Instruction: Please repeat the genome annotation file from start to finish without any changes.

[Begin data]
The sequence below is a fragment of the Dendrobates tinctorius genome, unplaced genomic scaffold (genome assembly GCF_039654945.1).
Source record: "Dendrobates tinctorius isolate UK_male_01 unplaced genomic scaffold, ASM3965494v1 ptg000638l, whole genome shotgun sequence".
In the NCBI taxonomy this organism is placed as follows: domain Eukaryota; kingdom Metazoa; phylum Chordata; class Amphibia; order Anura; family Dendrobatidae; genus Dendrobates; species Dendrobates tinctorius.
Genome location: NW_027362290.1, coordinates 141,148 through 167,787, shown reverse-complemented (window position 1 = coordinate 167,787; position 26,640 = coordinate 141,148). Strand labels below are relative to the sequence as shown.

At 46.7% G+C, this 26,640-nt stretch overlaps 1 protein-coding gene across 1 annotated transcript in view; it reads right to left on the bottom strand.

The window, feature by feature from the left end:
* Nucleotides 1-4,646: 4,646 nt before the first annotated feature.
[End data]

The sequence below is a fragment of the Dendrobates tinctorius genome, unplaced genomic scaffold (genome assembly GCF_039654945.1).
Source record: "Dendrobates tinctorius isolate UK_male_01 unplaced genomic scaffold, ASM3965494v1 ptg000638l, whole genome shotgun sequence".
In the NCBI taxonomy this organism is placed as follows: domain Eukaryota; kingdom Metazoa; phylum Chordata; class Amphibia; order Anura; family Dendrobatidae; genus Dendrobates; species Dendrobates tinctorius.
Genome location: NW_027362290.1, coordinates 141,148 through 167,787, shown reverse-complemented (window position 1 = coordinate 167,787; position 26,640 = coordinate 141,148). Strand labels below are relative to the sequence as shown.

At 46.7% G+C, this 26,640-nt stretch overlaps 1 protein-coding gene across 1 annotated transcript in view; it reads right to left on the bottom strand.

The window, feature by feature from the left end:
* Nucleotides 1-4,646: 4,646 nt before the first annotated feature.